American fighter jets roared through the skies in a show of force. Iraqi police and soldiers set up checkpoints through streets largely devoid of traffic.
The surveillance and patrols are part of a massive effort to throw the insurgents off-stride, reports CBS News Anchor Dan Rather in Baghdad.
But the curfew couldn't keep
Iraq's president predicted Saturday that most of his country's people will not go to the polls for a historic election Sunday, mostly because of security fears.
"We hope everyone will participate," President Ghazi al-Yawer said at a news conference the day before the vote. "But the majority prefer not to participate for fear of going out to polling stations."
He said a minority of people would not vote because they were boycotting the vote for political reasons. But he predicted most of those who stay away would do so because of their fears of attacks.
Overall, al-Yawer predicted that a majority of the country's eligible voters would not show up at the polls.
Seven American soldiers were killed Friday in the Baghdad area, including two pilots who died in the crash of their OH-58 Kiowa Warrior helicopter.
West of the capital, in the insurgent bastion of Ramadi, five Iraqis with hands tied behind their backs were found slain Saturday on a city street. One of the bodies was decapitated. Militants accused them of working for the Americans.
Sunni Muslim extremists have warned Iraqis not to participate in the election Sunday, threatening to "wash the streets" in blood. Iraqis will chose a 275-member National Assembly and provincial councils in Iraq's 18 provinces. Voters in the Kurdish self-ruled area of the north will select a new regional parliament.
The suicide attack occurred in Khanaqin, 70 miles northeast of Baghdad on the Iranian border. Police Col. Mohammed al-Khanaqini said the man who carried out the suicide attack was wearing an explosives belt and detonated himself between a U.S. base and a courthouse.
Eight mortar shells landed at an Iraqi National Guard barracks in the central town of Suwayrah, killing one Iraqi soldier and wounding another, the Polish military said. South of Baghdad, rebels opened fire on U.S. Marines and Iraqi forces as they placed concrete blast barriers around polling stations south of the capital Saturday.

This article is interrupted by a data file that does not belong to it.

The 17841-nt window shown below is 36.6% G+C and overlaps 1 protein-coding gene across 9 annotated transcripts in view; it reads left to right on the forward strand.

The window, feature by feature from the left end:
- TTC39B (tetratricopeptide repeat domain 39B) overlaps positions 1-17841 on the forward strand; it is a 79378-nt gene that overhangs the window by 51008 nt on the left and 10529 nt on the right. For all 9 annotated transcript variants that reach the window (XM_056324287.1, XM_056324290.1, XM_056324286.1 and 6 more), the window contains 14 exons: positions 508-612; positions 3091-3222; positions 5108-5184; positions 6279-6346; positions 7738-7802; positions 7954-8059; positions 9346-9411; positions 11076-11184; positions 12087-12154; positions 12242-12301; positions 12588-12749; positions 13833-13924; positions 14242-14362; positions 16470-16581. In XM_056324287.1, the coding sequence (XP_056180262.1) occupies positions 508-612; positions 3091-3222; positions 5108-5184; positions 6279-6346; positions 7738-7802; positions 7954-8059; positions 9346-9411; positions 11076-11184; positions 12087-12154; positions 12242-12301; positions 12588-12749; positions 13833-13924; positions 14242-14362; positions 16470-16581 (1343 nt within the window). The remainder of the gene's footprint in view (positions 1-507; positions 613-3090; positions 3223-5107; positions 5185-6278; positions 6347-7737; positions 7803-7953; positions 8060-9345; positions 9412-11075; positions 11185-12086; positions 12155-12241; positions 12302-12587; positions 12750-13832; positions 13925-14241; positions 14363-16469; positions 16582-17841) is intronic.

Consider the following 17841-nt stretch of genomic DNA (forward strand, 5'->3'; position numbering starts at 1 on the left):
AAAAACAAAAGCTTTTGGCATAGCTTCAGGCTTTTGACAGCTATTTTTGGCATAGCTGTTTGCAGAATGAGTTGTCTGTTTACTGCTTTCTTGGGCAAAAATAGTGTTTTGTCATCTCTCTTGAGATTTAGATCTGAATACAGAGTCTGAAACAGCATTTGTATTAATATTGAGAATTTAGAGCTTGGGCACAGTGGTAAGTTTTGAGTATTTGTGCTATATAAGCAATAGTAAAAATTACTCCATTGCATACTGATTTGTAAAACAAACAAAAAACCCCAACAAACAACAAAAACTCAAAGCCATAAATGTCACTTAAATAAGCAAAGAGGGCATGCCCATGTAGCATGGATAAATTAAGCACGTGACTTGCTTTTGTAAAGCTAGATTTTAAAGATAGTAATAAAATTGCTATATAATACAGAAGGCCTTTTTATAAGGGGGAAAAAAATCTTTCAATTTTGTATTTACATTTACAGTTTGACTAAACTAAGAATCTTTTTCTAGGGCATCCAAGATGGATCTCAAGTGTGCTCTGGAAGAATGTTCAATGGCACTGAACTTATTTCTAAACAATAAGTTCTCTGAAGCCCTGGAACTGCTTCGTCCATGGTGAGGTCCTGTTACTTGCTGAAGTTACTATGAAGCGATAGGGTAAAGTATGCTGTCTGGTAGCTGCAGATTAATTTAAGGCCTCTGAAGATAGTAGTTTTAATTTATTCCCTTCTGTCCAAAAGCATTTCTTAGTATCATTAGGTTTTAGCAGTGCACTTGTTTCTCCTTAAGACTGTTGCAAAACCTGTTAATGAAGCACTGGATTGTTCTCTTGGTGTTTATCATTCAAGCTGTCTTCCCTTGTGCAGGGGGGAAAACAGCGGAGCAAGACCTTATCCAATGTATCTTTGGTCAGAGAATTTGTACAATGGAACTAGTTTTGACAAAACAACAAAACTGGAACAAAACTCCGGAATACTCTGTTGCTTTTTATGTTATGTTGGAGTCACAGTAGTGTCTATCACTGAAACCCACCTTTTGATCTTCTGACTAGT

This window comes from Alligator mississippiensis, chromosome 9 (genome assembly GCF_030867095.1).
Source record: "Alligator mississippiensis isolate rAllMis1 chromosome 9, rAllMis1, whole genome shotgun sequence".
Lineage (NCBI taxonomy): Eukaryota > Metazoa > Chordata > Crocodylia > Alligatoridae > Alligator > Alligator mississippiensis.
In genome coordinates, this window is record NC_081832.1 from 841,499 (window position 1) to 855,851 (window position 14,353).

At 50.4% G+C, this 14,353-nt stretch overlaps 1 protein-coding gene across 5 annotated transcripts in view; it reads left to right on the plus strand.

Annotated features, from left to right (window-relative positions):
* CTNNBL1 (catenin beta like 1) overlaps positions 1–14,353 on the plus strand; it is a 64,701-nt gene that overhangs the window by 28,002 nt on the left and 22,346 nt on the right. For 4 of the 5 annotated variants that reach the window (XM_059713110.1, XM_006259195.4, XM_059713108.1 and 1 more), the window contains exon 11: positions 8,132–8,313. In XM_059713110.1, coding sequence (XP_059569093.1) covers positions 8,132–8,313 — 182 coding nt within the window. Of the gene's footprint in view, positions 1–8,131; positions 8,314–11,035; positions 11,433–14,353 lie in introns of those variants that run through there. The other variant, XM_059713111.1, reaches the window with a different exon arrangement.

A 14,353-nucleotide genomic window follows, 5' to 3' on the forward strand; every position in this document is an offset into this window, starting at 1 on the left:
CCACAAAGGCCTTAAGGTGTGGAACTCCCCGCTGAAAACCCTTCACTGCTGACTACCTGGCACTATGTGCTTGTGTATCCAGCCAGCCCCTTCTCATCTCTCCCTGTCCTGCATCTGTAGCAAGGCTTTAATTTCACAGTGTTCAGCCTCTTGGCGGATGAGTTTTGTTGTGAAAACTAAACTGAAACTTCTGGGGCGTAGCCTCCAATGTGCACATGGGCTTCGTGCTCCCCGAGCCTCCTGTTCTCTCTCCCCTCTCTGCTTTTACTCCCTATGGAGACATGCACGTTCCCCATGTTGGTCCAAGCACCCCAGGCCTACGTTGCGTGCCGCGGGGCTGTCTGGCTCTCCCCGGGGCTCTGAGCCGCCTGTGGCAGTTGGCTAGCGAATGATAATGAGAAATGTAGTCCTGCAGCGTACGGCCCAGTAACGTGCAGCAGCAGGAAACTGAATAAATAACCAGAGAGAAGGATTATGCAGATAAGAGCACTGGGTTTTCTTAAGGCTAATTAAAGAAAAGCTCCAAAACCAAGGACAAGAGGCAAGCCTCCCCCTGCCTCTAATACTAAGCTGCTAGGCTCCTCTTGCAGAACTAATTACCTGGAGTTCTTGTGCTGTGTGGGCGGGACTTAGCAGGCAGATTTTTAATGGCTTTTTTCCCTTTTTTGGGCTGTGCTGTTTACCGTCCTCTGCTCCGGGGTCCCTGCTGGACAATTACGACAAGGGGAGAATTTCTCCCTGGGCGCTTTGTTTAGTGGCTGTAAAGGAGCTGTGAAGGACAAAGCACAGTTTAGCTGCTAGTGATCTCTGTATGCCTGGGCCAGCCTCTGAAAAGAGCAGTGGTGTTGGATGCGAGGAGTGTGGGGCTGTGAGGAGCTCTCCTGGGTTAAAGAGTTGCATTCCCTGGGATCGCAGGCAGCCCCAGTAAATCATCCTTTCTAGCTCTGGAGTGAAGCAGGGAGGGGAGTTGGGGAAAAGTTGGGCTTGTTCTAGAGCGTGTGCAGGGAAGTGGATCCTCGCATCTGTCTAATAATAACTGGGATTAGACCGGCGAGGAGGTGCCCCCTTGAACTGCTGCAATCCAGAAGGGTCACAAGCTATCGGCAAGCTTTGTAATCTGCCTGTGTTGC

Attacks on polling stations were reported in at least eight cities from Dohuk in the far north to Basra in the south.
U.S. and Iraqi forces have imposed strict security measures, including sealing the country's borders, closing Baghdad's international airport, extending the hours of the curfew and restricting private vehicles.
In Basra, however, hundreds of Iraqi police uniforms have gone missing in Iraq's second largest city and may be in the hands of insurgents to help them slip through checkpoints, according to a report by the British media pool.
Four police vehicles were stolen by insurgents from a prison at Umm Qasr south of Basra, British authorities said, raising fears the cars could be used in suicide attacks.
Members of the country's Shiite Muslim majority — estimated at 60 percent of the population — are expected to turn out in force for the ballot, encouraged by their clergy. A heavy turnout is also expected in Kurdish areas.
But the key issue is participation by Sunni Arabs, many of whom fear domination by the Shiites or face intimidation from insurgents active in Sunni areas.
An electoral commission official in one of the four Sunni provinces where turnout is expected to be light said voting would be "almost impossible" in some cities because of violence. Khalaf Mohammed Salih, a commission spokesman in Salaheddin province, said he expected violence to virtually shut down voting in the provincial towns of Beiji, Dour and Samarra.
Militant groups, meanwhile, have taken their campaign of intimidation to the Internet, posting threats of bloodshed and video footage of grisly slayings in hopes of scaring people away from the polls.
Iraqi election officials have begun delivering ballots to polling places in parts of the country, and Iraqi police have taken up positions around the sites.
The seven Americans killed Friday in Baghdad died in four separate incidents, including the Kiowa crash. U.S. officials said they do not believe the aircraft was hit by hostile fire; the cause of the crash was under investigation.
Three other soldiers died in a bombing in southwestern Baghdad, and the other two were killed in separate engagements elsewhere in the city, the U.S. command said.
The crash came two days after a U.S. helicopter transporting troops went down during a sandstorm in the western desert, killing 30 Marines and one sailor in the deadliest single incident for U.S. forces in Iraq since the March 2003 invasion.